Rock art

Pictographs can be found across Southern Africa in places such as the cave sandstone of KwaZulu-Natal, Free State and North-Eastern Cape, the granite and Waterberg sandstone of the Northern Transvaal, the Table Mountain sandstone of the Southern and Western Cape.[7] Images of conflict and war-making are not uncommon.[8] There are also often images of therianthrophic entities which have both human and animal traits and are connected to the notion of trancing, but these represent only a fraction of all rock art representations.[3] Most commonly portrayed are animals such as the eland, although grey rhebok and hartebeest are also in rock art in places such as Cederberg and Warm Bokkeveld. At uKhahlamba / Drakensberg Park there are paintings thought to be some 3,000 years old which depict humans and animals, and are thought to have religious significance.

References

  1. ^ Dorothea F. Bleek, Bushman Dictionary, p. 296, at Google Books
  2. ^ Dorothea F. Bleek, Bushman Dictionary, p. 502, at Google Books. ISBN 9785882327261
  3. ^ a b Jolly, Pieter (2002). Therianthropes in San Rock Art "The South African Archaeological Bulletin", 57(176):85–103
  4. ^ Lewis-Williams (1987). A Dream of Eland: An Unexplored Component of San Shamanism and Rock Art "World Archaeology", 19(2):165–177
  5. ^ H. J. Deacon, Janette Deacon. Human Beginnings in South Africa: Uncovering the Secrets of the Stone Age. David Philip Publishers, 1999, p. 170.
  6. ^ a b Fagan, Brian M (1998). From Black Land to Fifth Sun: The Science of Sacred Sites. Basic Books ISBN 978-0-7382-0141-2
  7. ^ Standard Encyclopaedia of Southern Africa (1973)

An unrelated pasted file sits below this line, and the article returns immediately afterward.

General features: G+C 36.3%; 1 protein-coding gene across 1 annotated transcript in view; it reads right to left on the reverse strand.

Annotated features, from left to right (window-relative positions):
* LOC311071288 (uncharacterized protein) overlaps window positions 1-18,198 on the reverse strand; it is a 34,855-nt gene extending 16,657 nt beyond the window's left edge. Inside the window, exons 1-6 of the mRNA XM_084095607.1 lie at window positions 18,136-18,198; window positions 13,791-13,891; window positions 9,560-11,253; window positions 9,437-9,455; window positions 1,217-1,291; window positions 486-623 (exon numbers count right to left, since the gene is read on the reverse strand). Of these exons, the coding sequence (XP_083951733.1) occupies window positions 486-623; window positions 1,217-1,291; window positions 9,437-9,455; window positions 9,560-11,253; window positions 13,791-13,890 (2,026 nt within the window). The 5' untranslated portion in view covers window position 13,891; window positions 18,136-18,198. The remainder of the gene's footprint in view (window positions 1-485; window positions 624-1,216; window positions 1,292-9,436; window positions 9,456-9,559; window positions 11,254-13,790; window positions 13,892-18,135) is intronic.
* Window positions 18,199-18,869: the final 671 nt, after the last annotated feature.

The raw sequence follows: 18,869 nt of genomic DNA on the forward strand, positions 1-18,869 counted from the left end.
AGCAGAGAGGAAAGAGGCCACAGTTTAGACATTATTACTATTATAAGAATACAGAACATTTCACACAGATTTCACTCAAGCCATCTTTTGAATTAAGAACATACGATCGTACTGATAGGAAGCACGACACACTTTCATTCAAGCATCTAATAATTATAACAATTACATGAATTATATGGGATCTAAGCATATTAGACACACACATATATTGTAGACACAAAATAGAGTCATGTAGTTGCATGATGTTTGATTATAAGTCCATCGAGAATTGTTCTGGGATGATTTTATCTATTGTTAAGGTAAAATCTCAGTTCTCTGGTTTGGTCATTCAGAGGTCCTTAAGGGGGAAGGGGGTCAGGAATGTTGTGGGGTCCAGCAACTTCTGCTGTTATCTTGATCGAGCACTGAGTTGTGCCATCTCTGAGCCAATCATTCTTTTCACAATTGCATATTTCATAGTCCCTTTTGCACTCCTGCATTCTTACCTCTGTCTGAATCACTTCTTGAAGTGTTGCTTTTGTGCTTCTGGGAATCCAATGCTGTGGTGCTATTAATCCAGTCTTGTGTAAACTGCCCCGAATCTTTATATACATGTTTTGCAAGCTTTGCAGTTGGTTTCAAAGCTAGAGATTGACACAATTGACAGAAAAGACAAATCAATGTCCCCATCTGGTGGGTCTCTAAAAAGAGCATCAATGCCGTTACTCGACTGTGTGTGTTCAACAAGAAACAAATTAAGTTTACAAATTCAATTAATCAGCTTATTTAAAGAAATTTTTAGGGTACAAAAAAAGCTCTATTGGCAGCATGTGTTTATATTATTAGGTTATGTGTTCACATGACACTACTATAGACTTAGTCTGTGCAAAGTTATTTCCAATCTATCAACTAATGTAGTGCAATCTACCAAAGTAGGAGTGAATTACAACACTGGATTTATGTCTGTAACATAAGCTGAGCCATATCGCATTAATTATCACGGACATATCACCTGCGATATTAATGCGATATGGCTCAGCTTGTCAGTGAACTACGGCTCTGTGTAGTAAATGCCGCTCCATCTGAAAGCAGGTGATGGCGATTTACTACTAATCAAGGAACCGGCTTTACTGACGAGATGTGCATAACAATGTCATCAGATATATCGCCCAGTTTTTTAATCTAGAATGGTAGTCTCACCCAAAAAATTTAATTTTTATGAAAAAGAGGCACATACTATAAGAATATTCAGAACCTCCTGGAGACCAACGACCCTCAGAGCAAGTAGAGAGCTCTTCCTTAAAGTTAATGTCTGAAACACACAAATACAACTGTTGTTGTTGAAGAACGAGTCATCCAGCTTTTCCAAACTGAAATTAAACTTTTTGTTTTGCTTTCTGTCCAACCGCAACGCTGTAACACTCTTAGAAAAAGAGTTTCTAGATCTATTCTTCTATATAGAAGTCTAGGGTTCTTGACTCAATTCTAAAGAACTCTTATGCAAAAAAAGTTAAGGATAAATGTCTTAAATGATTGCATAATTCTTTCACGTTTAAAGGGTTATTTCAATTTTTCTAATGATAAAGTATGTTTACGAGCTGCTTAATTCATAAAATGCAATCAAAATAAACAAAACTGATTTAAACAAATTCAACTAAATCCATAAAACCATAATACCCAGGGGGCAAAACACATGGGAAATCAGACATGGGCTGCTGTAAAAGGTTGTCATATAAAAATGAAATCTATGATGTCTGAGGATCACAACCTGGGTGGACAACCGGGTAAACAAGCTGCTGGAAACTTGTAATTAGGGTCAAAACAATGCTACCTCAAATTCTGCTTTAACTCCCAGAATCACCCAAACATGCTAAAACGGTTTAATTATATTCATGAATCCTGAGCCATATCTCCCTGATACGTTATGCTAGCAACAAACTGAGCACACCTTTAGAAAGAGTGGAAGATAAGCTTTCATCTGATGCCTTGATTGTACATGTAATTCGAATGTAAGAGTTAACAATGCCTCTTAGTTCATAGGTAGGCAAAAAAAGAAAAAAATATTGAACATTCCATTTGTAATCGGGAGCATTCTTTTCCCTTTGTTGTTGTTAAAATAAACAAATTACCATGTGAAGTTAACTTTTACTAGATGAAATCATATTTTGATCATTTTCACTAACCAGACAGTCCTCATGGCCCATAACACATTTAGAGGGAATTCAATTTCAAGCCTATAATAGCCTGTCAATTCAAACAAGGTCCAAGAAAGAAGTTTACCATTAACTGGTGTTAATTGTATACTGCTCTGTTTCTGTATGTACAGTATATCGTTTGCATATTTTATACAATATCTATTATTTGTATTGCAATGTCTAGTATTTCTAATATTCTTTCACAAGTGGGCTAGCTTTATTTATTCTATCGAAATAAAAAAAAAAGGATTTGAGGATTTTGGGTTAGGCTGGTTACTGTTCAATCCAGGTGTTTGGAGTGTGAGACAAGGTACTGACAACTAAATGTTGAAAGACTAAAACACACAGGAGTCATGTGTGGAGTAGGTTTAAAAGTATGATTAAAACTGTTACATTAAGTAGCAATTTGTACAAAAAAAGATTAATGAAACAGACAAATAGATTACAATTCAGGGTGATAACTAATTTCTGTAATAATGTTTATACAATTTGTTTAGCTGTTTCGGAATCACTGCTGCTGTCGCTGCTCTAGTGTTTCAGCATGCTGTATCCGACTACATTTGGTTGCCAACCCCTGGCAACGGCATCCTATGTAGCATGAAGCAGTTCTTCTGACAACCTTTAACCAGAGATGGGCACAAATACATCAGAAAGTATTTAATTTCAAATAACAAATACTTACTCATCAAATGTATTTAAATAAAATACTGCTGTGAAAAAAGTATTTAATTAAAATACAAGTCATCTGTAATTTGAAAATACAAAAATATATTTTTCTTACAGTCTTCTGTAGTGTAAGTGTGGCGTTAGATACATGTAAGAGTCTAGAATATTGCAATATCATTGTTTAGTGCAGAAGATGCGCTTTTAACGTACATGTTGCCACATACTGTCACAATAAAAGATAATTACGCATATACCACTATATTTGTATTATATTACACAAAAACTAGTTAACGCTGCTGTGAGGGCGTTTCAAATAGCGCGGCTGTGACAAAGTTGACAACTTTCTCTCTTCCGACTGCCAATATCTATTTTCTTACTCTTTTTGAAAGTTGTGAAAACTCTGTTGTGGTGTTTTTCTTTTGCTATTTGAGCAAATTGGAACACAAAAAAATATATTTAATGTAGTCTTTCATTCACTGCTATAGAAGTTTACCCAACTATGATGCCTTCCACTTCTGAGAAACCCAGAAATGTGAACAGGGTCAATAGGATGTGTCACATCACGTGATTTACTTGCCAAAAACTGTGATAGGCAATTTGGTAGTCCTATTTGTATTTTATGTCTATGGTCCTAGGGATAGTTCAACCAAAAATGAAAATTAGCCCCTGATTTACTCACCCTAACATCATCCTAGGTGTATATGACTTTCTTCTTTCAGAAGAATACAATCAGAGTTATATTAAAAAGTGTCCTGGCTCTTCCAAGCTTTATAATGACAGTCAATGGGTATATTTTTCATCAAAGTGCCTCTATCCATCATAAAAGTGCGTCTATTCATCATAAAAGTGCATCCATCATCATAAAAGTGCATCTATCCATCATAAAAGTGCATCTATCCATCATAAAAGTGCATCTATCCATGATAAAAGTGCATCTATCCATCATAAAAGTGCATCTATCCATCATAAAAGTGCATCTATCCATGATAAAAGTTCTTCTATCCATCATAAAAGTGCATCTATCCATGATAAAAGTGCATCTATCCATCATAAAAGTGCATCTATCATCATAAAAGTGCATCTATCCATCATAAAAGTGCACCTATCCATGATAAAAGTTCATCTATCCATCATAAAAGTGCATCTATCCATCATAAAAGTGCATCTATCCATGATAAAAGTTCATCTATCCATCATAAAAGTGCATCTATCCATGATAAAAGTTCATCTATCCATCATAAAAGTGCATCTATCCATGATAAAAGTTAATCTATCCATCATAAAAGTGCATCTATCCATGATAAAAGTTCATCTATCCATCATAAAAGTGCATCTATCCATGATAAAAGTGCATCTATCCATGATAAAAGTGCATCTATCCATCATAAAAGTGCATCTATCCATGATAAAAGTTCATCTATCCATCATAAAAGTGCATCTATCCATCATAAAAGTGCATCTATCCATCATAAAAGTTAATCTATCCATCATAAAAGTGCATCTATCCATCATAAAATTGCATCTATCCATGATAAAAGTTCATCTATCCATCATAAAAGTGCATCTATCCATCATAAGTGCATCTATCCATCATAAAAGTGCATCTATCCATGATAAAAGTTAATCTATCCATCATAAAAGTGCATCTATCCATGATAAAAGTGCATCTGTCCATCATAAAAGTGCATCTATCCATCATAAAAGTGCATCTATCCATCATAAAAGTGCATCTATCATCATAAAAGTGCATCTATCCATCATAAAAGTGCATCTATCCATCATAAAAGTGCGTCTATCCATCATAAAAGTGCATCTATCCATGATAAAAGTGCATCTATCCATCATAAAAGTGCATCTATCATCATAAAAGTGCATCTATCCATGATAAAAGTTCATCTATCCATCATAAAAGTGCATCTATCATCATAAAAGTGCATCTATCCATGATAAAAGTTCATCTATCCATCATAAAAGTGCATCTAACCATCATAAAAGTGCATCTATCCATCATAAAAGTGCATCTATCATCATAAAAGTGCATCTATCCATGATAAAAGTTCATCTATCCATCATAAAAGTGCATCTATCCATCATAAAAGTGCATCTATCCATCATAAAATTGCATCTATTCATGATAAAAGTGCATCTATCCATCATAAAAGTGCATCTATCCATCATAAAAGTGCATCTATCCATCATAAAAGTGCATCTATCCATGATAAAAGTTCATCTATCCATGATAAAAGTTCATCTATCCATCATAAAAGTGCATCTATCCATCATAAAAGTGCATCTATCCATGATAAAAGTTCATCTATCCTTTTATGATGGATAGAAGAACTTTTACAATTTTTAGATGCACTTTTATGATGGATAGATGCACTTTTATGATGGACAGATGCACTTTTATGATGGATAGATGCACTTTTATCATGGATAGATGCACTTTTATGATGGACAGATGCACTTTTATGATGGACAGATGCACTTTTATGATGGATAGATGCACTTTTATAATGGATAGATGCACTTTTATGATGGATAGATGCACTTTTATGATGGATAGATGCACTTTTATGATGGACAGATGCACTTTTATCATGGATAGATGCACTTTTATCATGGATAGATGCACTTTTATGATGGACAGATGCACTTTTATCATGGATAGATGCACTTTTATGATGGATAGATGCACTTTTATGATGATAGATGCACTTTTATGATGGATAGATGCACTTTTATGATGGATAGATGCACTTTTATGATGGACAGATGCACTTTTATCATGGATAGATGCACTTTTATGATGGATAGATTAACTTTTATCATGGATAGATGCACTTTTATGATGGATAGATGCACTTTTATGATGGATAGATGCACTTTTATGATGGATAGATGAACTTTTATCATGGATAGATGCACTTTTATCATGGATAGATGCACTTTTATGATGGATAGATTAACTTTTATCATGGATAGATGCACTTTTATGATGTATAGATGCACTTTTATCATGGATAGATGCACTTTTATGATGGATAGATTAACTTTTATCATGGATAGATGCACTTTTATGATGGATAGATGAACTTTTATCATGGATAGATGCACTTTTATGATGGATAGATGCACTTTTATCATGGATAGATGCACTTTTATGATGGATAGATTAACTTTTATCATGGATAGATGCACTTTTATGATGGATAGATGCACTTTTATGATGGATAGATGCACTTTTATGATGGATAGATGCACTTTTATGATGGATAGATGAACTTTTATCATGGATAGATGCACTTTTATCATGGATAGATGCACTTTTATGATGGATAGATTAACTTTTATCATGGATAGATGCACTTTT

8. ^ Campbell, C (1986). "Images of War: A Problem in San Rock Art Research "World Archaeology", 18(2):255–268

Sources

External links

Bodawpaya

Bodawpaya (Burmese: ဘိုးတော်ဘုရား, pronounced [bódɔ̀ pʰəjá]; Thai: ปดุง; 11 March 1745 – 5 June 1819) was the sixth king of the Konbaung Dynasty of Burma. Born Maung Shwe Waing and later Badon Min, he was the fourth son of Alaungpaya, founder of the dynasty and the Third Burmese Empire. He was proclaimed king after deposing his nephew Phaungkaza Maung Maung, son of his oldest brother Naungdawgyi, at Ava. Bodawpaya moved the royal capital back to Amarapura in 1782. He was titled Hsinbyumyashin (Lord of the White Elephants), although he became known to posterity as Bodawpaya in relation to his successor, his grandson Bagyidaw (Royal Elder Uncle), who in turn was given this name in relation to his nephew Mindon Min. He fathered 62 sons and 58 daughters by about 200 consorts.

Cape Colony

The Cape of Good Hope, also known as the Cape Colony (Dutch: Kaapkolonie), was a British colony in present-day South Africa, named after the Cape of Good Hope. The British colony was preceded by an earlier Dutch colony of the same name, the Kaap de Goede Hoop, established in 1652 by the Dutch East India Company. The Cape was under Dutch rule from 1652 to 1795 and again from 1803 to 1806. The Dutch lost the colony to Great Britain following the 1795 Battle of Muizenberg, but had it returned following the 1802 Peace of Amiens. It was re-occupied by the UK following the Battle of Blaauwberg in 1806, and British possession affirmed with the Anglo-Dutch Treaty of 1814.